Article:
Videomaker – Learn video production and editing, camera reviews › Forums › General › Video and Film Discussion › the future of Blu-ray
- This topic has 18 replies, 1 voice, and was last updated 8 years, 7 months ago by Anonymous.
- July 13, 2011 at 8:29 AM #44444AnonymousInactive
I’m from Japan.
I’m really curious to know that how often Blu-rays are used in videography business around the world.
At our company, we’re never asked to give the clients Blu-rays of completed projects. Most of the times, our projects are finally output to DVDs.
It’s not that we are aggressively offering them the Blu-ray versions anyway…
Is it only me who thinks the ordinary people care less about High Definition??
I’m sorry for bad English.
- July 13, 2011 at 12:47 PM #186140birdcatParticipant
I am finding more people asking for BluRay but not nearly as many as want DVD’s.
My workflow is now all done in 16:9 which can be output to either (widescreen DVD or BD).
Interesting is a discussion I’ve had with D. Eric Franks on this – He believes medium will be irrelevant shortly as we move to an on-demand delivery model (all video ever produced anywhere viewable on any device).
At first I argued that people like my parents (in their 80’s) would never buy into this sort of thing (they still have problems with their VCR) but I am starting to change my thinking (my mother now Skype’s using a webcam – whooda think it?).
Eric may turn out to be very right.
- July 13, 2011 at 8:19 PM #186141pseudosafariMember
i agree with eric for what it’s worth. streaming through youtube or netflix satisfies most people. not Blu Ray quality for sure, but “good enough” for most people I talk to. I have an HD TV and love Blu Ray but even Youtube looks good on it most of the time.
- July 13, 2011 at 9:44 PM #186142YvonParticipant
When you present your holiday movie on large screen TV a real difference between DVD and B-R color, definition andpicture are more live. The only thing thay stay DVD in life is the low price media but in near future 3D coming so fast at least 5% of prosumer have in hand a 3D camera. Since 6 months only everything change fast.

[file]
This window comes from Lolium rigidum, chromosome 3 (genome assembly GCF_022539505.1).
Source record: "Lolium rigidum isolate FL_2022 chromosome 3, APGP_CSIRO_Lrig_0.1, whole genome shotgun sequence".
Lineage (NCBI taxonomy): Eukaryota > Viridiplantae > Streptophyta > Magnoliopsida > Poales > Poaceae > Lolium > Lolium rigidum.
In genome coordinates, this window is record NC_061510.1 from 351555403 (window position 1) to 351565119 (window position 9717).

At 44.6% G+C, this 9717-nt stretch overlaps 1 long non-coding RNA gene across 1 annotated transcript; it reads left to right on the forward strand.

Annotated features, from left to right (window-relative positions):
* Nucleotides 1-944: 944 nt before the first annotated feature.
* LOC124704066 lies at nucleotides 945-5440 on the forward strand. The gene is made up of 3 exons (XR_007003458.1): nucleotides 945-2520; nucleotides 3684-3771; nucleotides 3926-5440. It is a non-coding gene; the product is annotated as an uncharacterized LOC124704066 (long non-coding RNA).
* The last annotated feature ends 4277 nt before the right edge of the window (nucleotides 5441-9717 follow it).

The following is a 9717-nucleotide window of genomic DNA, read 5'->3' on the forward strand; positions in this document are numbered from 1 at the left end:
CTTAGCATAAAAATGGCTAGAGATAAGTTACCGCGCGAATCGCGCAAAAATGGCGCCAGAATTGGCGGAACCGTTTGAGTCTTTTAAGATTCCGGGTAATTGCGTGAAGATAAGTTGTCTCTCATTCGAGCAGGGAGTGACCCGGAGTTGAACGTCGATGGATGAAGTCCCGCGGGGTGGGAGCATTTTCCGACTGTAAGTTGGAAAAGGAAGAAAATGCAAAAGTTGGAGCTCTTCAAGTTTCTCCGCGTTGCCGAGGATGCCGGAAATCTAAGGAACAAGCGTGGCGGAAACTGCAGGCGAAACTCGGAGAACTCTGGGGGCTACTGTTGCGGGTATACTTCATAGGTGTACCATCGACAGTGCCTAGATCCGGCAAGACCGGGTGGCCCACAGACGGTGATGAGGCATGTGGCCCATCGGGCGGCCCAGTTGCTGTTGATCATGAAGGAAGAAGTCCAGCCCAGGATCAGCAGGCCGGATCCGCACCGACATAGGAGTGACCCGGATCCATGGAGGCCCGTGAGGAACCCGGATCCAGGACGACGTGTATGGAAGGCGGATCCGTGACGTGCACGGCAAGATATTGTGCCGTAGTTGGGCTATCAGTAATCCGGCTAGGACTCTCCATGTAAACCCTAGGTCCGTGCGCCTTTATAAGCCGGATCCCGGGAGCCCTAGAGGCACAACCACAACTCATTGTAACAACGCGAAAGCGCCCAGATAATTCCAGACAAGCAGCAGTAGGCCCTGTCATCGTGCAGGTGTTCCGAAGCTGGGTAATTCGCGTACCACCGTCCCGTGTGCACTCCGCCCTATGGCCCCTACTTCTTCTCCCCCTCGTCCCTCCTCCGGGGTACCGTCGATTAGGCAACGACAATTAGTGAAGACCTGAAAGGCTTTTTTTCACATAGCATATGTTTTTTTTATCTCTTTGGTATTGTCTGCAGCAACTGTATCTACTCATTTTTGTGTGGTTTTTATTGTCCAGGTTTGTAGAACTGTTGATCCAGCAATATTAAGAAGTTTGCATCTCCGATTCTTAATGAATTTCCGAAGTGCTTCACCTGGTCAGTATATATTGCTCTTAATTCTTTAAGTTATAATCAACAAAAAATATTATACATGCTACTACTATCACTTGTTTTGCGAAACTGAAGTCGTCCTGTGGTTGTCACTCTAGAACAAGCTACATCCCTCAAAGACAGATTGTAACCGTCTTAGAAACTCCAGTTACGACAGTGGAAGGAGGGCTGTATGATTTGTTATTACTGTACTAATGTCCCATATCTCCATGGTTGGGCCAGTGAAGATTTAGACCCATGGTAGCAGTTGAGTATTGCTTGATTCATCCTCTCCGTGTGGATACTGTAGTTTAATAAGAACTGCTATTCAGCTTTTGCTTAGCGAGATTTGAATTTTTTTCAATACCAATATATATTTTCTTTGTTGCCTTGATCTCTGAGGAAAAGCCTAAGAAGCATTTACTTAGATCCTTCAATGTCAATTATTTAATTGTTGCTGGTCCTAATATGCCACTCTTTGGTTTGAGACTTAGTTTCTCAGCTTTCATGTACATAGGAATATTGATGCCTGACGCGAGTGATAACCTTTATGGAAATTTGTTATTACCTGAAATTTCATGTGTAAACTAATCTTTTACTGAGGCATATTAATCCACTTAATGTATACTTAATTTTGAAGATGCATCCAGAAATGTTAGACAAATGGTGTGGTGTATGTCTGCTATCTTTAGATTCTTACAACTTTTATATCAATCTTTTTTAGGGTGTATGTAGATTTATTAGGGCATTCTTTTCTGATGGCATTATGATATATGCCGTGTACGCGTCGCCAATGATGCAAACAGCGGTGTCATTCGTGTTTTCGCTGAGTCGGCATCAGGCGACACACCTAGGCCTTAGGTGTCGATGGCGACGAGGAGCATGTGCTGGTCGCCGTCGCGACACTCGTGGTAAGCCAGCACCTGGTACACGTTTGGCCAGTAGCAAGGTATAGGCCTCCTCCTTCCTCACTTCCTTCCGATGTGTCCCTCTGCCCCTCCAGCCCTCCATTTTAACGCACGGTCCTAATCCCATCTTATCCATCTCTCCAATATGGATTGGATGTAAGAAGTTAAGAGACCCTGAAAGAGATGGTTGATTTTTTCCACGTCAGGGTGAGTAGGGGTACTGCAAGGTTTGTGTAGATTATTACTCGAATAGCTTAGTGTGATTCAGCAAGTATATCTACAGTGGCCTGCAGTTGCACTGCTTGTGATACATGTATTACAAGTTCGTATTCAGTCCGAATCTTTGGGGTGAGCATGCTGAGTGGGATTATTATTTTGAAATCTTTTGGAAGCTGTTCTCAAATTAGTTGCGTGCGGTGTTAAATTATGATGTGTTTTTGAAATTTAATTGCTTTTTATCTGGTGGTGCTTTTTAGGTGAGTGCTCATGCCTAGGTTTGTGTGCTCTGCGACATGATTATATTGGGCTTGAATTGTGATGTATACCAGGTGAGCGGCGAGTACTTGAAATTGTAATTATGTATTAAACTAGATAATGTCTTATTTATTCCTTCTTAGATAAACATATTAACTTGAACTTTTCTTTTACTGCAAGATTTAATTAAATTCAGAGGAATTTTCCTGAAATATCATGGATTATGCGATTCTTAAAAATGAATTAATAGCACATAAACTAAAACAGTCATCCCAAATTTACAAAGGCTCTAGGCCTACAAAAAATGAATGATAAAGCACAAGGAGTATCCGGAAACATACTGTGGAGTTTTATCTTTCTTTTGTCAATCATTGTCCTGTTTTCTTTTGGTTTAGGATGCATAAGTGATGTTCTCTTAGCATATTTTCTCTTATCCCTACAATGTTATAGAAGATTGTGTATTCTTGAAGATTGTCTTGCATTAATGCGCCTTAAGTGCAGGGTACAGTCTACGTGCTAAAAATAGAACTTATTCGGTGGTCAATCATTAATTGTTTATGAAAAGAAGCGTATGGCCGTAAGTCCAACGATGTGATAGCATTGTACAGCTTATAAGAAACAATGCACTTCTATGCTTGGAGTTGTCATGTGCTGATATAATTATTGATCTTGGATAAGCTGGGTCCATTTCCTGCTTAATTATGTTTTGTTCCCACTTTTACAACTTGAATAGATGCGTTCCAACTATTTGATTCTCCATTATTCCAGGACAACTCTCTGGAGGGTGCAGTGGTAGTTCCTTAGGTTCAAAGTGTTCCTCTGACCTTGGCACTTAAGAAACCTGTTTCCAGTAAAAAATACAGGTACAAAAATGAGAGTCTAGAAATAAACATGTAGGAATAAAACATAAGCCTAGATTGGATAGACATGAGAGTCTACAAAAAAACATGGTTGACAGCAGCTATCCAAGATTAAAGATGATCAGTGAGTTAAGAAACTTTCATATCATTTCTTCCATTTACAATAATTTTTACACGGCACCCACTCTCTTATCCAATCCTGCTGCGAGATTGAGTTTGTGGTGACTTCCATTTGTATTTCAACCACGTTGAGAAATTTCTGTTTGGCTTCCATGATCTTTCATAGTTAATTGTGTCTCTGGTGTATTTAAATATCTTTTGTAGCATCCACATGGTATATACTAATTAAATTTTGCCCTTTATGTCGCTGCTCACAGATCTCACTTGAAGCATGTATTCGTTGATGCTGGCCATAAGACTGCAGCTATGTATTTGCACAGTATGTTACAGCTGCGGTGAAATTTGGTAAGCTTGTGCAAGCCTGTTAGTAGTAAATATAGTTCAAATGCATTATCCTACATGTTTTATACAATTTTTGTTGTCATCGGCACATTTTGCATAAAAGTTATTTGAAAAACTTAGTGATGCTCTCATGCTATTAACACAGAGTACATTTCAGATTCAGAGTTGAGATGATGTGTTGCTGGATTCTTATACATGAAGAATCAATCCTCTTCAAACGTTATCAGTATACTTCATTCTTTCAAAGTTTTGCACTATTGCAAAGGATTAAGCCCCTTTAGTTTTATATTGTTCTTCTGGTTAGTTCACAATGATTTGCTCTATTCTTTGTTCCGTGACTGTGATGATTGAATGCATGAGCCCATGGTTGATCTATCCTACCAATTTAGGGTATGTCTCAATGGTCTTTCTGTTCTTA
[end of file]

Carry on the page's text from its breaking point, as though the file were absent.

Check price on B-R player.
- July 13, 2011 at 11:09 PM #186143D0nParticipant
I prefer to use an Apple tv to view my hd content on big screen….
as far as I’m concerned, BR will never reach the levels or market saturation DVD had. BlueRays future was history before it even started.
- July 14, 2011 at 2:46 AM #186144WoodyParticipant
Google, On2 VP8 codec, the WebM project…yada, yada, yada. Add to that HTML5 and mobile sites, yada, yada, yada.
Media is definately moving away from DVD but where could really be anyones guess for now. Just makes me appreciate the 8-track days even more. 🙂
- July 21, 2011 at 10:24 AM #186145AnonymousInactive
Thank you very much for replies, everybody!
Personally, I think physical discs old-fashioned and very hard to handle nowadays.
It’s not about quality. I don’t listen to music on CDs anymore even though MP3s don’t deliver better quality.
I really like the idea of delivering videos on non-physical format online.
In the meantime, we just wait and see…
- July 22, 2011 at 12:11 AM #186146EarlCMember
I do a LOT of event productions where I work once and sell many. NOBODY from ANY of my dance recital, school drama, choral, youth sports, graduation events or other celebrations or productions demand or express an interest or desire in getting their productions via streaming or web distribution. ALL of them WANT that DVD and I’m not about to try and convince them otherwise.
Video producers who do ONE of something for a single individual … weddings, for example … might benefit from streaming or online distribution at present. I also do hundreds of funerals and/or memorial montages a year and only one since 1994 (six weeks ago for the first time) has EVER asked for streaming or online in lieu of DVD hard copy.
So, though it might be “old fashioned” or “so 20th Century” I’ll stick with the current demand for DVDs from my client base.
- July 22, 2011 at 1:02 PM #186147RockyParticipant
DVD’s and BluRay seem to me to be a repetition of a previousscenario played out between the Beta-Cord and VHS video systems. Beta Cord was the technically superior system and used exclusively in TV broadcasting. However it was VHS that won the battle in consumer market place.